# Finite element method (Electrical Machine) Part 1

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In general, differential equations are hard to solve. The idea is to find a solution for the overall problem by substituting for the complicated problem a series of simpler ones. This means setting up the problem by a easily-solved linear system of equations.

Therefore, the problem has to be discretised in adequate sub-problems. The sub-problems are geometrically described by geometrically simple shaped elements such as triangles (Fig. 5.25) or rectangles for two-dimensional and mainly tetrahedrons for three-dimensional problems. Other element shapes are possible as well. When comparing the meshes from the FDM and the FEM model in Fig. 5.23, it is obvious that the FEM model approximates better the geometry of the studied domain. A necessary local mesh adaptation is possible in this model as well. Fig. 5.25. Minimal triangular discretisation of a two-dimensional finite element model.

These elements, forming the numerical discretisation, the mesh, are called the finite elements. On this discretisation, the problem describing differential equation is locally approximated by simple basis function. The approximated overall solution is obtained by assembling all sub-problems into a system of equations and solving this. After this procedure, the approximated potential solution is known in certain points of the discretisation.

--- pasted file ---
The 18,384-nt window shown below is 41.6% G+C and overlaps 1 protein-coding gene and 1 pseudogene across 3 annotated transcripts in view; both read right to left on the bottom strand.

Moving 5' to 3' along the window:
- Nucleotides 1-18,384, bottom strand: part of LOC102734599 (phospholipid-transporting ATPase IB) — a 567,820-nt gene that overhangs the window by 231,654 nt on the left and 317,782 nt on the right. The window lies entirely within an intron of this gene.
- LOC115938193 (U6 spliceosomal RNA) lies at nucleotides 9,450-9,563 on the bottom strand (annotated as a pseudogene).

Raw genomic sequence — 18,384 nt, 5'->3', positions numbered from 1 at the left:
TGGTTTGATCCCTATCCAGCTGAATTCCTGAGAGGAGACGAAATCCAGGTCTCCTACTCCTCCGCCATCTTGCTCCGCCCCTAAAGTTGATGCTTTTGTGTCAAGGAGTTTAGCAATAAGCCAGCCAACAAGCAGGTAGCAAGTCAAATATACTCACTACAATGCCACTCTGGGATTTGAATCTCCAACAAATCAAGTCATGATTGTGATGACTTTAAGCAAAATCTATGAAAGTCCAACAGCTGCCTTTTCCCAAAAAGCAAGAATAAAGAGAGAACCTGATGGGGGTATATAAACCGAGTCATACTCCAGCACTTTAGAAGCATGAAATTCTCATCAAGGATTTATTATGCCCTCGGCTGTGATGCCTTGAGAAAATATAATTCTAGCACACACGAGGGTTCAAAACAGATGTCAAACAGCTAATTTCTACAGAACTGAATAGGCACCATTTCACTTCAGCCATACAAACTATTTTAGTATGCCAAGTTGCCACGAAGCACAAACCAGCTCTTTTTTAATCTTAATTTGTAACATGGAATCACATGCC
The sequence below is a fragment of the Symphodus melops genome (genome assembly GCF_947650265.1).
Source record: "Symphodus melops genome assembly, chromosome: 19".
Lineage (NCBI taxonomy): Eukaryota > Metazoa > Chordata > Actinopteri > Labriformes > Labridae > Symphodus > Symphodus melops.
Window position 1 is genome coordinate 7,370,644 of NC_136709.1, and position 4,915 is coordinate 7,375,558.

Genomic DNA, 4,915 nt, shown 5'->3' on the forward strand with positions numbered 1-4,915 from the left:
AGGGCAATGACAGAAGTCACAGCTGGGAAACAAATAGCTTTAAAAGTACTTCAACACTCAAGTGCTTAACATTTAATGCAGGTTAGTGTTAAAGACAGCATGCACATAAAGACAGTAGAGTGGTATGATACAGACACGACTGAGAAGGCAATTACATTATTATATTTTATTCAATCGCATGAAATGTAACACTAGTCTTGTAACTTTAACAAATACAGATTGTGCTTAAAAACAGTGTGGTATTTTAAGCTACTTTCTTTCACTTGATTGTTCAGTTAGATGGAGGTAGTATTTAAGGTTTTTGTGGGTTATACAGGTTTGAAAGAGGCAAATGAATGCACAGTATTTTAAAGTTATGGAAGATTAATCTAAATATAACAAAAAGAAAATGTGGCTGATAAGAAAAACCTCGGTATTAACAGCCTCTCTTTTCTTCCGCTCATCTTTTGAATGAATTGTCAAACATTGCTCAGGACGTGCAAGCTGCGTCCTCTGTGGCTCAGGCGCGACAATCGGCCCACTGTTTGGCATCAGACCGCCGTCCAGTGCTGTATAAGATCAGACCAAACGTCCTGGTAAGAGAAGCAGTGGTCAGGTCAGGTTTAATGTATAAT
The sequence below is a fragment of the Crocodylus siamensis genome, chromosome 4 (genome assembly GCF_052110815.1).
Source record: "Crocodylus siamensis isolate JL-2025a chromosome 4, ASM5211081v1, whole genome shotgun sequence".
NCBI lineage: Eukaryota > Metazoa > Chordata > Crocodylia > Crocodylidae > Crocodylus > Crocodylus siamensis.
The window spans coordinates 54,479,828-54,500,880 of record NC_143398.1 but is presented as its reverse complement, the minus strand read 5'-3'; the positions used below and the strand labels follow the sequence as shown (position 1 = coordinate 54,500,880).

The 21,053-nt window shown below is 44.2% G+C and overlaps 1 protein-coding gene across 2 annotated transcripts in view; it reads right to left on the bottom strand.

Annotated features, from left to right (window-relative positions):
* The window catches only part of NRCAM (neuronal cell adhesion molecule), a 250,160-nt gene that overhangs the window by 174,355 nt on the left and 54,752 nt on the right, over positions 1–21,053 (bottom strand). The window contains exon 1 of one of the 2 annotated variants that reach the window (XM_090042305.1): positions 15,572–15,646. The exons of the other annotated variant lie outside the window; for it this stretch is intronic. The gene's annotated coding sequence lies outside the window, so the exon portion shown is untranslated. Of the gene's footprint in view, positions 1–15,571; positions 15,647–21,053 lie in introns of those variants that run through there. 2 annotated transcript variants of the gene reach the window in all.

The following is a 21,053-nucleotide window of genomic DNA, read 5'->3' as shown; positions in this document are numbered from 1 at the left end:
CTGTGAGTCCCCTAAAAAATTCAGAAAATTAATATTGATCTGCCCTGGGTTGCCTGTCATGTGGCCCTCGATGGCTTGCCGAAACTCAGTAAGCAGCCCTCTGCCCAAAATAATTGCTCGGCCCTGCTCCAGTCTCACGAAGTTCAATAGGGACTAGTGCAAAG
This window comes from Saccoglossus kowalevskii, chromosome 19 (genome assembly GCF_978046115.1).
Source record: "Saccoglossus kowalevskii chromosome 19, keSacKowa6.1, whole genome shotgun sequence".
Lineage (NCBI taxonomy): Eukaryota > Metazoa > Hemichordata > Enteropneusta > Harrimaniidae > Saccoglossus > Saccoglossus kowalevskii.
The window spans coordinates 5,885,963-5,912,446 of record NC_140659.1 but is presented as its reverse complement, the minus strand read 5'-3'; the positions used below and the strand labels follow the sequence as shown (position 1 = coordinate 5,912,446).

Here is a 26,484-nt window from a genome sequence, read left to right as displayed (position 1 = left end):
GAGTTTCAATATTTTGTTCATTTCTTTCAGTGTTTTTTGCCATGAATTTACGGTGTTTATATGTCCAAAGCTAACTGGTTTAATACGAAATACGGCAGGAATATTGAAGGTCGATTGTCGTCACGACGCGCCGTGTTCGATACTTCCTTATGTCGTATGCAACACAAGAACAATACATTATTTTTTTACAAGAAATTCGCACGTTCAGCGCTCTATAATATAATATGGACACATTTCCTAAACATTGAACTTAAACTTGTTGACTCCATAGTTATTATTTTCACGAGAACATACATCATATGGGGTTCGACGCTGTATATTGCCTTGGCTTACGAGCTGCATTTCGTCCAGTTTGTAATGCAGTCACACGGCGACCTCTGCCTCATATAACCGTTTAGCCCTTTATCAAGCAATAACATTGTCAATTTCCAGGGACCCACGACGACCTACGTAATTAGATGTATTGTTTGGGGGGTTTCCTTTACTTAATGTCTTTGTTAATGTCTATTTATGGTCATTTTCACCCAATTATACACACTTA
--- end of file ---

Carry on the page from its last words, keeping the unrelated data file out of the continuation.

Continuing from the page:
The problem is to determine the field describing potential functions for the discrete problem, the finite element equations, and to define an adequate basis or shape function to be able to assemble the overall system of equations. Different methods can be used to determine the finite element equation from the differential equation (Fig. 5.26).

If for particular field problems a variational principle is known, the discrete problem can be obtained by using the Ritz method. In this case, the generation of the discrete problem is easy to obtain. Unfortunately,this variational principle is not known for every technical problem. In this case, for instance, the very common method of the weighted residues can be applied. The most important finite element methods are:

• various Ritz methods

• variational method

• weighted residual method (weak form of the governing equations)

• different types of Galerkin method

• approaches based on the energy-minimum functional. Fig. 5.26. The basic concept of the finite element.

## Variational approach

In this section, it is assumed that a variational equation exists for the studied field problem. Therefore, the generation of the discrete problem is easy to obtain. With is a real value depending on two functions and V is a set of differentiable functions in the field domain with on the boundary is a linear form on V.

To determine the variational equation, a Poisson equation is chosen as an example, assuming the appropriate boundary conditions, with the Laplacian and with q , a given continuous and u, a potential function.